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Pizza and netiquette at Berkman April 27, 2007

Posted by Joanne KY Teoh in Social Media.
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Over pizza on Wednesday at the Berkman Center for Internet and Society at Harvard Law School, I joined a discussion led by Berkman fellow and author Dave Weinberger on online civility for bloggers, constructive debate and the price of making rules explicit.

There was lots of food for thought in between bites of my pepperoni slice. Dave treated us to an evening of ideas peppered with excellent gems every few minutes, without even a hint of civil rant.

Whatever we call them – netiquette, best practices, ethical rules – the web these days is awash with permutations of conduct codes for those wont or clueless enough to step out of line of civilised debate.

Stuff like, don’t shout on the net (ie DON’T USE ALL CAPS) when replying to a comment; try to quote from the original text to be understood; no racist, pornographic or sexist comments, etc etc.

Should we have lots of such guidelines so bloggers can skirt slaps on their wrist by making explicit the norms already implicit on their sites?

Amid widespread hooliganism against women bloggers, would we want to be reminded of how to behave online when it’s something we know anyway? Please, the Web is no library as I said in my earlier response to a proposed code of conduct.

There is room and role for uncivil discourse if it leads to constructive debate and solid ideas. But our recoil at a coarser conduct of cyber-conversation tells us about how we connect through talk. We are conditioned to behaviour codes in the physical world and we tend to apply the same to cyber-sparring.

The cost? Just look at civil servants on some islands, or corporations run by folks who think PR is about controlling conversations rather than engaging in conversation with customers.

Companies feel a tremendous urge to control communications; it seems as bred-in-the-bone as wanting to sell products. They create org charts to define who gets to do the talking. They issue policy statements: only PR can talk to the press. Only Investor Relations can talk to financial folk. Only the CEO can talk to The Journal. We can’t afford to muddy our message or dislocate our positioning. God knows what some disgruntled worker might tell valuable customers! So, let’s set up a command hierarchy and station it in a hardened communications bunker.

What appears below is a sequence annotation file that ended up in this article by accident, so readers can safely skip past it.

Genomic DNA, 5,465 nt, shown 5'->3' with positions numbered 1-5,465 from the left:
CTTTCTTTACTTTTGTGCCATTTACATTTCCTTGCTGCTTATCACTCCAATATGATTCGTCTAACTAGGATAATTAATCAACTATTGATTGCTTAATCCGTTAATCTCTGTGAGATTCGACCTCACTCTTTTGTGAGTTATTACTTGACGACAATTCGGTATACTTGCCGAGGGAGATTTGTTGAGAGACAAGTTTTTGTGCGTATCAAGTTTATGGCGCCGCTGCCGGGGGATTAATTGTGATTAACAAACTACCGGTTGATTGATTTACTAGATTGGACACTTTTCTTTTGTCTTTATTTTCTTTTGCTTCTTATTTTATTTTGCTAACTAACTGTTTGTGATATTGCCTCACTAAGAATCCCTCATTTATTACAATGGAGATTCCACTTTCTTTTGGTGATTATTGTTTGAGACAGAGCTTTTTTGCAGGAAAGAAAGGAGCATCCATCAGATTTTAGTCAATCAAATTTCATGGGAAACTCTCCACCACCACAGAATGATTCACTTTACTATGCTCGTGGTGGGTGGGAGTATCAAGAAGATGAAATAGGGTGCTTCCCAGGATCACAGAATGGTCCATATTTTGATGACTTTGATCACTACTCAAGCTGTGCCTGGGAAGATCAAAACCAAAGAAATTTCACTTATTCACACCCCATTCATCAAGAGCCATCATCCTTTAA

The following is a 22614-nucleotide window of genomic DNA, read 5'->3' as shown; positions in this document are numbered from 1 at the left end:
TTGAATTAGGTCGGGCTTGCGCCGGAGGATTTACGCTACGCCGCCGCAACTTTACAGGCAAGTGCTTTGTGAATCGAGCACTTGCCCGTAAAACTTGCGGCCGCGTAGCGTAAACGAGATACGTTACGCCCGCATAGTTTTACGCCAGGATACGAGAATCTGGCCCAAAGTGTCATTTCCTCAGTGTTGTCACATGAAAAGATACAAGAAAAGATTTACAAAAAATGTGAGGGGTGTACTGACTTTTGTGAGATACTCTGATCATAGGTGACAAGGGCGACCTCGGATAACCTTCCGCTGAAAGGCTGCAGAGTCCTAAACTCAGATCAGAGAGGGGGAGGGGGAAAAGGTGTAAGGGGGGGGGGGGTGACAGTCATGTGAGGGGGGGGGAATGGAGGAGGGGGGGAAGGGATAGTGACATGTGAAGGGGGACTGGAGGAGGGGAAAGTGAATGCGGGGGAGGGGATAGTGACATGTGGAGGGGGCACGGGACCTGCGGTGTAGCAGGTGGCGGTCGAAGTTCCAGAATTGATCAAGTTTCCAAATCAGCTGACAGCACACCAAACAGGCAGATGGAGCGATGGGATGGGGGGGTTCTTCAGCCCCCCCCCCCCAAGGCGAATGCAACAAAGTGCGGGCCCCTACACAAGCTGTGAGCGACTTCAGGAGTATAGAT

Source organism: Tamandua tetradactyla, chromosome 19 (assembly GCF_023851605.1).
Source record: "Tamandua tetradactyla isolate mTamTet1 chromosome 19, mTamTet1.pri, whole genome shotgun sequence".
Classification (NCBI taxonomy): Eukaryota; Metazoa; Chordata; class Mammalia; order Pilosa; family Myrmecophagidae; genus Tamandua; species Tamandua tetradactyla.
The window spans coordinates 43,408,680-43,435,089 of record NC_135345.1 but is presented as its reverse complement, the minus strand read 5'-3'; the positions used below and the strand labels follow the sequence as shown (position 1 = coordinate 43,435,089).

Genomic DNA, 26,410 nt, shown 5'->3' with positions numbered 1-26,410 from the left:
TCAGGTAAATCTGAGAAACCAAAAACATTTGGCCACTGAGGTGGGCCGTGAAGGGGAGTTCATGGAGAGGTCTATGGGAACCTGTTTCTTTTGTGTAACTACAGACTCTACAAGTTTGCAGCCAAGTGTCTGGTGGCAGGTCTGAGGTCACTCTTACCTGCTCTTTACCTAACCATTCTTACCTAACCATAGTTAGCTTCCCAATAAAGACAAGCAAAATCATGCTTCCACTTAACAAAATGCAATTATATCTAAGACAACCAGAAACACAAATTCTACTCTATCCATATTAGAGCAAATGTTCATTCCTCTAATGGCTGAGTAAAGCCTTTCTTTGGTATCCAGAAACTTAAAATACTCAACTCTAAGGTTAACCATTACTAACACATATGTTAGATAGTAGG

excerpt http://www.cluetrain.com

As the blogosphere struggles to come to grips with the reality of cyberbullying, is a code the answer? What type of conversation would such a code try to create? Is civil conversation an elitist ideal or the bedrock of all discourse? These remain questions to ruminate on as I chew my pizza.

Dave is set to release his book Everything is Miscellaneous, this Monday. He’s a co-author of the The Cluetrain Manifesto, and in 2004, served as Senior Internet Advisor to the Howard Dean Campaign.

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Comments»

1. We Get the Web We Deserve « Webs@Work - July 24, 2007

[…] easier. The Web may make good stuff easier to find than currently possible in the analog world. Hear hear, pass the pizza Dave! My own sense is that as a professional I am good at what I do and sometimes a poor excuse for a […]


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